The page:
Three generations and counting. It was a true homecoming when Nic De Socio, his wife Tracy Norris, and their young son Massimo moved into their newly renovated Fisher Heights bungalow in 2017. Nic’s parents originally owned the house, moving into the three-bedroom bungalow in 1977 and raising their three children in the quiet neighbourhood before moving to a larger house in 1987.
“I was just seven when we moved, but I still have great memories of playing in our big backyard,” says Nic.
His parents rented out the bungalow for the next three decades, but with substantial repairs looming, they began to think about selling. That’s when Nic and Tracy jumped at the opportunity to restore the classic bungalow. “Some people might have seen this as a house that was in rough shape and done a teardown,” says Nic. “We could have done that, but it wouldn’t have been right.” Instead, he and Tracy have created a home that is subtle in design but makes a bold statement about the importance of family, heritage, and neighbourhood.
Stripping the interior down to its studs allowed Nic, an architect with Colizza Bruni Architecture, to keep the bones of the house while reconfiguring the layout. None of the walls breaking up the living area were load-bearing, allowing for a linked kitchen, living room, and dining room. Simultaneously spacious and cozy, it’s perfect for their small family but easily accommodates large gatherings. “It really is the easiest house,” says Tracy. “Everything is just two steps away.”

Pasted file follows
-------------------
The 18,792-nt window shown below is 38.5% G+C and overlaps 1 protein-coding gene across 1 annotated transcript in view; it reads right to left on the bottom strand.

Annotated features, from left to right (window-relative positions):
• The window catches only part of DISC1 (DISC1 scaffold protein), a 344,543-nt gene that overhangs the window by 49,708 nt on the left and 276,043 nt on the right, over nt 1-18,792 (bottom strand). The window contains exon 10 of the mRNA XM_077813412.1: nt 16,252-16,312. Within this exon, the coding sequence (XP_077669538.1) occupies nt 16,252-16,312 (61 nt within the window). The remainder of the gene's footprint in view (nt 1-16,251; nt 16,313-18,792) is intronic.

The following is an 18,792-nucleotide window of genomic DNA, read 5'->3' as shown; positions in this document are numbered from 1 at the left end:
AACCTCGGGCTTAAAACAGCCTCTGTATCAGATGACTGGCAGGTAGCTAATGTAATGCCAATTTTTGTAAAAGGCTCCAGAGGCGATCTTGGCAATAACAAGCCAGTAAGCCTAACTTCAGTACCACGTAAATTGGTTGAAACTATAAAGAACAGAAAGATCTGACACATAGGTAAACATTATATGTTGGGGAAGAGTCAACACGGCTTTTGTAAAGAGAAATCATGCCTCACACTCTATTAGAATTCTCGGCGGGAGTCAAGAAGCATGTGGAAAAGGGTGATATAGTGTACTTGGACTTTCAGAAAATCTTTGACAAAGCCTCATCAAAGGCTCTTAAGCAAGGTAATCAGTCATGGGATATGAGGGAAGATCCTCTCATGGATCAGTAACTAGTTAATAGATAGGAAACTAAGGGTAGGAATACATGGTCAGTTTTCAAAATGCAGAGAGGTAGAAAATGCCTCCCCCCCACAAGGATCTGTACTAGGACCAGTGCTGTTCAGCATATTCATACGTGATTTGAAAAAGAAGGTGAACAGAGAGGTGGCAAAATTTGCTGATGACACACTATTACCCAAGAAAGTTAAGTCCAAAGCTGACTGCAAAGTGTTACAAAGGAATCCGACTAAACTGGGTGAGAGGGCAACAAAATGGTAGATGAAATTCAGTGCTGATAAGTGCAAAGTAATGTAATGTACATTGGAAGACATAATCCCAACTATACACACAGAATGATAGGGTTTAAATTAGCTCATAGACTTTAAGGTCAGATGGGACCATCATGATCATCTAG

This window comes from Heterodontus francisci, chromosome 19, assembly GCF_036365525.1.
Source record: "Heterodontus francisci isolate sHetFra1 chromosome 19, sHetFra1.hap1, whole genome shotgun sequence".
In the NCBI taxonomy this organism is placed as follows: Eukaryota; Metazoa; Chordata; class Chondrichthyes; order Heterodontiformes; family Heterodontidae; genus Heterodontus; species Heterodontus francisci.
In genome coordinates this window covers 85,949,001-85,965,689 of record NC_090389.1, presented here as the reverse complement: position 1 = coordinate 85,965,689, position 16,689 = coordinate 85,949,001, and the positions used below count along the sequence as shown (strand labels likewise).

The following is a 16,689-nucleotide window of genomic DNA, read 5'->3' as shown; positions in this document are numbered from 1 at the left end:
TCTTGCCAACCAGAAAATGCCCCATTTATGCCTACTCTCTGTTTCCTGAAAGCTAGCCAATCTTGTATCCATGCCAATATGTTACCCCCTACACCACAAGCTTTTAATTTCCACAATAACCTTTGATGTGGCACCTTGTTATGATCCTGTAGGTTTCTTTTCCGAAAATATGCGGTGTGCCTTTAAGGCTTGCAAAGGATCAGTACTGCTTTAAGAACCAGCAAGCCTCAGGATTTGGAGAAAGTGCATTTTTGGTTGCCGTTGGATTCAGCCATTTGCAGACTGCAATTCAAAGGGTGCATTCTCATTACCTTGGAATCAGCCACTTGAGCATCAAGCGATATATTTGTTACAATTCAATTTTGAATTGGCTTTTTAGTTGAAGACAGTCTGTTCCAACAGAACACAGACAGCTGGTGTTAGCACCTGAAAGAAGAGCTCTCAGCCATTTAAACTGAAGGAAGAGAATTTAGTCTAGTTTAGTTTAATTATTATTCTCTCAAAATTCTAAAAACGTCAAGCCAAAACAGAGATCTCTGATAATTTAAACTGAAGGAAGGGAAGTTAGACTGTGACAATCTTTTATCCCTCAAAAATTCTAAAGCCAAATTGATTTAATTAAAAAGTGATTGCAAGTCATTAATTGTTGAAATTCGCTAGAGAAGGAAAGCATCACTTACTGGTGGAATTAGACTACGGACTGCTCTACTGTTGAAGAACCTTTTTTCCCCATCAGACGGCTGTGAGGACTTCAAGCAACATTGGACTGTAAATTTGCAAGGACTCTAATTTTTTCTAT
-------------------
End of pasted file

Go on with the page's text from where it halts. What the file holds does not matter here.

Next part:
And though the main space looks larger without walls, it’s actually slightly more compact than the original set-up — Nic pushed the kitchen wall four feet into the living room area to give him space for a luxurious ensuite off the master bedroom.
By maintaining the width of the windows but making them taller, Nic respected the original proportions while making all the rooms infinitely brighter. A sleek kitchen designed without upper cabinetry maintains that lightness. Nic compensated for the lost storage space by tucking a pantry in behind the refrigerator and adding storage under the island.
Even as they modernized, Nic and Tracy retained the essence of the original dwelling, paying homage to the house and the era in which it was built. The brick surrounding the fireplace is the original angel stone, while the mantel feels of-the-era, simultaneously retro and modern.
The dining room, with its dramatic black end wall, exemplifies mid-century-modern cool. The hutch and the dining room chairs belonged to Tracy’s parents; “It’s good timing that they’re back in style,” Tracy says, laughing. And the fun starburst clock above the hutch was a serendipitous find, discovered in Nic’s grandmother’s basement.